DAYTONA BEACH, Fla. — Joe Gibbs closed his eyes during a tribute lap for his late son, while crew members raised a banner to honor the co-founder of Joe Gibbs Racing.
J.D. Gibbs had been hand-picked by his father to run the organization, changed tires during the early seasons, had a brief stint as a driver, pushed for a pivotal switch to Toyota and discovered Denny Hamlin. He signed Hamlin to drive the No. 11, his number from his football days, and it is his name above the driver door on Hamlin's car.
J.D. Gibbs died last month following a long battle with a degenerative neurological disease and Hamlin dedicated this NASCAR season to Gibbs' memory.
When Hamlin crossed the finish line Sunday night to win his second Daytona 500 in four years, Joe Gibbs could not hold back what the moment meant to him. A Hall of Fame NFL coach with three Super Bowl victories ranked JGR's third Daytona 500 win as top.
"It's the most emotional and the biggest win I've ever had in my life in anything," Gibbs said. "J.D. built our race team, was the guy that ran day to day operations for 27 years. He invested his occupational life in our race team. It was the most important night in my occupational life.
"I know J.D. and everybody in my family was emotional."
Hamlin came to Daytona determined to honor his late car owner with a victory.
He delivered a storybook tribute.
Hamlin led JGR in a 1-2-3 sweep of the podium in overtime and was met in victory lane by the entire Gibbs family, including J.D.'s widow and four sons.
"He meant a lot to me and it's hard for me not getting choked up because I've been choked up about 100 times about it," Hamlin said. "Just to have Melissa (Gibbs) and all the kids here, it's just crazy."
Kyle Busch and Erik Jones finished second and third as JGR became the second team in NASCAR history to sweep the Daytona 500 podium. Hendrick Motorsports did it in 1997 with Jeff Gordon, Terry Labonte and Ricky Craven.
Busch, now winless in 14 Daytona 500s, was initially openly disappointed in falling short.
"He's got two, I've got none, and that's just the way it goes sometimes," Busch said.
But he reiterated the JGR and Toyota goal of working together to win the race and noted he didn't have much of a shot at beating Hamlin because the field had been decimated by a flurry of late accidents.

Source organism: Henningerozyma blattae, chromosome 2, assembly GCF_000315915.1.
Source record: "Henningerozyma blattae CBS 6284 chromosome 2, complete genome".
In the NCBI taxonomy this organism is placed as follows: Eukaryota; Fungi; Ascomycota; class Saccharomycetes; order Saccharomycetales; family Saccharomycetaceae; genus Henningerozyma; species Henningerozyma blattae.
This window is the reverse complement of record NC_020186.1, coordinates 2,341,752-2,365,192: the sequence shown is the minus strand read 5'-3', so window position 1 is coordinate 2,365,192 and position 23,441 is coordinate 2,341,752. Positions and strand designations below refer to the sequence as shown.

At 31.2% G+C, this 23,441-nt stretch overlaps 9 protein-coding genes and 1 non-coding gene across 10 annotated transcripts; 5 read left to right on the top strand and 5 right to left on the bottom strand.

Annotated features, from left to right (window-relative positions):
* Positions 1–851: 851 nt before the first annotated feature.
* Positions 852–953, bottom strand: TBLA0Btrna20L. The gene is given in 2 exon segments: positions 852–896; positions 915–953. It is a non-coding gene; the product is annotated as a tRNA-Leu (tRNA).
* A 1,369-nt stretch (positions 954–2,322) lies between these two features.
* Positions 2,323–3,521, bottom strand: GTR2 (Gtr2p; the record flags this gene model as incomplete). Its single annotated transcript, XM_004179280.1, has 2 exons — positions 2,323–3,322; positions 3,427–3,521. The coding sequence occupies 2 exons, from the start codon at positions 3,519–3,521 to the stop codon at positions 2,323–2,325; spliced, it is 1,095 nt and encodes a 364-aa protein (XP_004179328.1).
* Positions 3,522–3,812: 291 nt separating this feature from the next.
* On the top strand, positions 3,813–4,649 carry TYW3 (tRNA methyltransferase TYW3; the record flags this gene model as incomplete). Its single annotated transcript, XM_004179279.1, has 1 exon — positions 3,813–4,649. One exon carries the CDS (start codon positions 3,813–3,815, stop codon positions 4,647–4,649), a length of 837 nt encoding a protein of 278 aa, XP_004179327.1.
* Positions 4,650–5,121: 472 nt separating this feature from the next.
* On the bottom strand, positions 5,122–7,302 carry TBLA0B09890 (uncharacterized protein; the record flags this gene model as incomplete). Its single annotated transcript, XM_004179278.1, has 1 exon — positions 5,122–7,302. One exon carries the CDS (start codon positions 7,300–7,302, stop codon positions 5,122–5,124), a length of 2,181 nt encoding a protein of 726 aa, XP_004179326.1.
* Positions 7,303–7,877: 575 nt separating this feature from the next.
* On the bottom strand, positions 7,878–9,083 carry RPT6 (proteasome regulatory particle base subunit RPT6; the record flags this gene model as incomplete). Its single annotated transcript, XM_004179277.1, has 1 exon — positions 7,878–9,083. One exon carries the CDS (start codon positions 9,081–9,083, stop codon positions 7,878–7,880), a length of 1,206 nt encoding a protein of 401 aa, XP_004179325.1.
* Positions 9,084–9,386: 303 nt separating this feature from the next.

"Was trying to make sure one of us gets to victory lane, first and foremost," Busch said. "There wasn't enough cars out there running at the end. I don't know how it would have played out."
Hamlin and Busch alternated as the leaders during the handful of late restarts, and the final rush to the checkered flag was a push to hold off Ford driver and reigning NASCAR champion Joey Logano. The Ford camp went 1-2-3 in both of Thursday's qualifying races and was favored to win the Daytona 500.
Logano, who started his career at JGR, settled for fourth and also took a moment to honor J.D. Gibbs.
"I'm not a Gibbs driver but for what J.D. has done for my career is the reason why I'm sitting here today," Logano said. "As bad as I want to win it, it is pretty cool to think that the first race after his passing, to see those guys one, two, three, it just says he's up there watching and maybe gave (those) guys a little extra boost there at the end."
Hamlin last year suffered through his first winless season in the Cup Series and made a crew chief change during the offseason. When he won the 500 in 2016 it was his debut race with crew chief Mike Wheeler, and this victory came in his first race with Chris Gabehart.
Hamlin's first Daytona 500 victory was in a photo finish against Martin Truex Jr. and the celebration was a blur. This one, he said, he will enjoy.
"I think I was so dumbfounded about everything that happened the first time with the photo finish and everything," Hamlin said. "This one lets me soak it in a little bit more. I'm going to have a terrible hangover tomorrow, but I'm going to enjoy it the rest of my life."